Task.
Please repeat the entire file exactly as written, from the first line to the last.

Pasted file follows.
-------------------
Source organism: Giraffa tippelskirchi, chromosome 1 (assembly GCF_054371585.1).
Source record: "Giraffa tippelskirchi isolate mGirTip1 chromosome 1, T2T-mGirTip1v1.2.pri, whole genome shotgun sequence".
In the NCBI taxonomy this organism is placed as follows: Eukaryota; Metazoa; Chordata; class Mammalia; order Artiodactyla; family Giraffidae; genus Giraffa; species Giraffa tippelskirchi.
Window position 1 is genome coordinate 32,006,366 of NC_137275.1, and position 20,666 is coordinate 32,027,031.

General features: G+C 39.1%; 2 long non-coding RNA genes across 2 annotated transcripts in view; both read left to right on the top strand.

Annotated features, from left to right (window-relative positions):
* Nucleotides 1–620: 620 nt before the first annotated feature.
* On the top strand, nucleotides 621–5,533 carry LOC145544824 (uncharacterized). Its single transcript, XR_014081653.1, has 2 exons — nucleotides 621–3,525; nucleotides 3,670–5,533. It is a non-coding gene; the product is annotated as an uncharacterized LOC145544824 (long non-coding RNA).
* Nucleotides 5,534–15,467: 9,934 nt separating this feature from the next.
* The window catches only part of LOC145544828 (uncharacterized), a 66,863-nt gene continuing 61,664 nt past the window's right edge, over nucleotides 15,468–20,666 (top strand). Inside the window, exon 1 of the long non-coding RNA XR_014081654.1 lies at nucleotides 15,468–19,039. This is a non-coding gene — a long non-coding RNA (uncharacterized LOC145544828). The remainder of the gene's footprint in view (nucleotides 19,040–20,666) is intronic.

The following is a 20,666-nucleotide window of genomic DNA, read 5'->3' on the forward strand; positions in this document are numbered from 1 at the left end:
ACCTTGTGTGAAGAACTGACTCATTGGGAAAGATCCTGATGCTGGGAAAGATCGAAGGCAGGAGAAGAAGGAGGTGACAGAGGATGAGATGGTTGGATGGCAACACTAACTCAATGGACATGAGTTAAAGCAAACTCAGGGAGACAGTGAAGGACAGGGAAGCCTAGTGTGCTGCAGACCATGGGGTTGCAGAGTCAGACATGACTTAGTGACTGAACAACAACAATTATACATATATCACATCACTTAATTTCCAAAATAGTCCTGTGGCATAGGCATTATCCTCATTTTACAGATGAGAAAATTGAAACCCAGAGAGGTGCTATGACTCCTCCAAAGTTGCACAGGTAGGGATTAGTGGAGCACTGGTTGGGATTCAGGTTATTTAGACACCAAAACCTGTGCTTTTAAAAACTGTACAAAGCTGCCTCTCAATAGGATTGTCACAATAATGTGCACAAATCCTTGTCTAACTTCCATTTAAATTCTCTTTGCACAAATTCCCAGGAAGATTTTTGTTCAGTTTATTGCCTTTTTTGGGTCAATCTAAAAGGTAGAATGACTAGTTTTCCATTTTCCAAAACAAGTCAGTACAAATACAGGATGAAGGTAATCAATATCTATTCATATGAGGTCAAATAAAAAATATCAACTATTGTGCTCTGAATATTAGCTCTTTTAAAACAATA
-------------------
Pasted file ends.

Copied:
Source organism: Giraffa tippelskirchi, chromosome 1 (assembly GCF_054371585.1).
Source record: "Giraffa tippelskirchi isolate mGirTip1 chromosome 1, T2T-mGirTip1v1.2.pri, whole genome shotgun sequence".
In the NCBI taxonomy this organism is placed as follows: Eukaryota; Metazoa; Chordata; class Mammalia; order Artiodactyla; family Giraffidae; genus Giraffa; species Giraffa tippelskirchi.
Window position 1 is genome coordinate 32,006,366 of NC_137275.1, and position 20,666 is coordinate 32,027,031.

General features: G+C 39.1%; 2 long non-coding RNA genes across 2 annotated transcripts in view; both read left to right on the top strand.

Annotated features, from left to right (window-relative positions):
* Nucleotides 1–620: 620 nt before the first annotated feature.
* On the top strand, nucleotides 621–5,533 carry LOC145544824 (uncharacterized). Its single transcript, XR_014081653.1, has 2 exons — nucleotides 621–3,525; nucleotides 3,670–5,533. It is a non-coding gene; the product is annotated as an uncharacterized LOC145544824 (long non-coding RNA).
* Nucleotides 5,534–15,467: 9,934 nt separating this feature from the next.
* The window catches only part of LOC145544828 (uncharacterized), a 66,863-nt gene continuing 61,664 nt past the window's right edge, over nucleotides 15,468–20,666 (top strand). Inside the window, exon 1 of the long non-coding RNA XR_014081654.1 lies at nucleotides 15,468–19,039. This is a non-coding gene — a long non-coding RNA (uncharacterized LOC145544828). The remainder of the gene's footprint in view (nucleotides 19,040–20,666) is intronic.

The following is a 20,666-nucleotide window of genomic DNA, read 5'->3' on the forward strand; positions in this document are numbered from 1 at the left end:
ACCTTGTGTGAAGAACTGACTCATTGGGAAAGATCCTGATGCTGGGAAAGATCGAAGGCAGGAGAAGAAGGAGGTGACAGAGGATGAGATGGTTGGATGGCAACACTAACTCAATGGACATGAGTTAAAGCAAACTCAGGGAGACAGTGAAGGACAGGGAAGCCTAGTGTGCTGCAGACCATGGGGTTGCAGAGTCAGACATGACTTAGTGACTGAACAACAACAATTATACATATATCACATCACTTAATTTCCAAAATAGTCCTGTGGCATAGGCATTATCCTCATTTTACAGATGAGAAAATTGAAACCCAGAGAGGTGCTATGACTCCTCCAAAGTTGCACAGGTAGGGATTAGTGGAGCACTGGTTGGGATTCAGGTTATTTAGACACCAAAACCTGTGCTTTTAAAAACTGTACAAAGCTGCCTCTCAATAGGATTGTCACAATAATGTGCACAAATCCTTGTCTAACTTCCATTTAAATTCTCTTTGCACAAATTCCCAGGAAGATTTTTGTTCAGTTTATTGCCTTTTTTGGGTCAATCTAAAAGGTAGAATGACTAGTTTTCCATTTTCCAAAACAAGTCAGTACAAATACAGGATGAAGGTAATCAATATCTATTCATATGAGGTCAAATAAAAAATATCAACTATTGTGCTCTGAATATTAGCTCTTTTAAAACAATA